Washington shared Franklins views on slavery as a moral and political anachronism. On three occasions during the 1780s he had let it be known that he favored the adoption of some kind of gradual emancipation scheme, and would give his personal support to such a scheme whenever it materialized. J. Ellis: 201.
He endorsed Madisons deft management of the debate and his behind-the-scenes maneuvering in the House, which veto to prohibit any further consideration of ending the slave trade until 1808, as the Constitution specified; more significantly, Madison managed to take slavery off the national agenda by making any legislation seeking to end it a state rather than federal prerogative. Washington expressed his satisfaction that the threatening subject has at last been put to sleep, and will scarcely awake before the year 1808. J. Ellis: 202.
Whatever his personal views on slavery may have been, his highest public priority was the creation of a unified American nation. The debates in the House only dramatized the intractable sectional differences he had witnessed from the chair at Constitutional Convention. They reinforced his conviction that slavery was the one issue with the political potential to destroy the republican experiment in its infancy. J. Ellis: 202.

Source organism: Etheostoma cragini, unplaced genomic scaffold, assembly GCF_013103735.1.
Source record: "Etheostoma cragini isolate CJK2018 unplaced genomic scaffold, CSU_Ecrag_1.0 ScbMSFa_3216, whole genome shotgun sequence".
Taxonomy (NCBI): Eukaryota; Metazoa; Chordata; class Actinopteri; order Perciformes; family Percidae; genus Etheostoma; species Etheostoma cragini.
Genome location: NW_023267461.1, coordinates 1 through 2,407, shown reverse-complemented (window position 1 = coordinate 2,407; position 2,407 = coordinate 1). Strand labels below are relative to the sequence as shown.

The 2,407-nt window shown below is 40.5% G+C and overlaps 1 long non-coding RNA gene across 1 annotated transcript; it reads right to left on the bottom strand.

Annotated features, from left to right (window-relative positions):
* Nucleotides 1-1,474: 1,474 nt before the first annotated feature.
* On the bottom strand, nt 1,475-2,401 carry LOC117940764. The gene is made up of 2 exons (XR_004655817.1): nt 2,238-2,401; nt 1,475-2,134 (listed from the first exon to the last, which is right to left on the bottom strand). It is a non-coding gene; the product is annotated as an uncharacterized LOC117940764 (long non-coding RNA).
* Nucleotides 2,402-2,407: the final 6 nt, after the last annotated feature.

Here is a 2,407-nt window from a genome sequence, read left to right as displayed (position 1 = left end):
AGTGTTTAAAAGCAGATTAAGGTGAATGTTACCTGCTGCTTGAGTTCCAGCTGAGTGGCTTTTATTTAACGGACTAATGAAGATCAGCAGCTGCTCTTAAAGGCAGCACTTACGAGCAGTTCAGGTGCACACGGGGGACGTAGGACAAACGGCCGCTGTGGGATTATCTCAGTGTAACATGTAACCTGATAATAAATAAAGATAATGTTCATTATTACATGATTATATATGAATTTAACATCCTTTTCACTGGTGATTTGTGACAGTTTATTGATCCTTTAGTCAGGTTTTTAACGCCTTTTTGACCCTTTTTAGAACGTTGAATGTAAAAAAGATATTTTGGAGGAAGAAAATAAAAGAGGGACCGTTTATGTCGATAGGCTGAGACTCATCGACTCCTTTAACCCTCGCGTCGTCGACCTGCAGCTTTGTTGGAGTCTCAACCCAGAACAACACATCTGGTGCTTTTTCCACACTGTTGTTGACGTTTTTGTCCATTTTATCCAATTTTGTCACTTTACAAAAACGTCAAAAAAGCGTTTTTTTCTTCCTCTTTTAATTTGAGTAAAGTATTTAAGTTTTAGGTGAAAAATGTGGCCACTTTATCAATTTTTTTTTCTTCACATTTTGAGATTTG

George Washington Farewell Congressional Recommendations
No tribe had done as much as the Cherokees to accommodate itself to white encroachments on its tribal land and to adapt its own customs and mores to permit peaceful coexistence with the advancing wave of white settlements. I have thought much on this subject, Washington explained, and anxiously wished that these various Indian tribes, as well as their neighbors, the White People, might enjoy in abundance all the good things which make life comfortable and happy. J. Ellis: 238.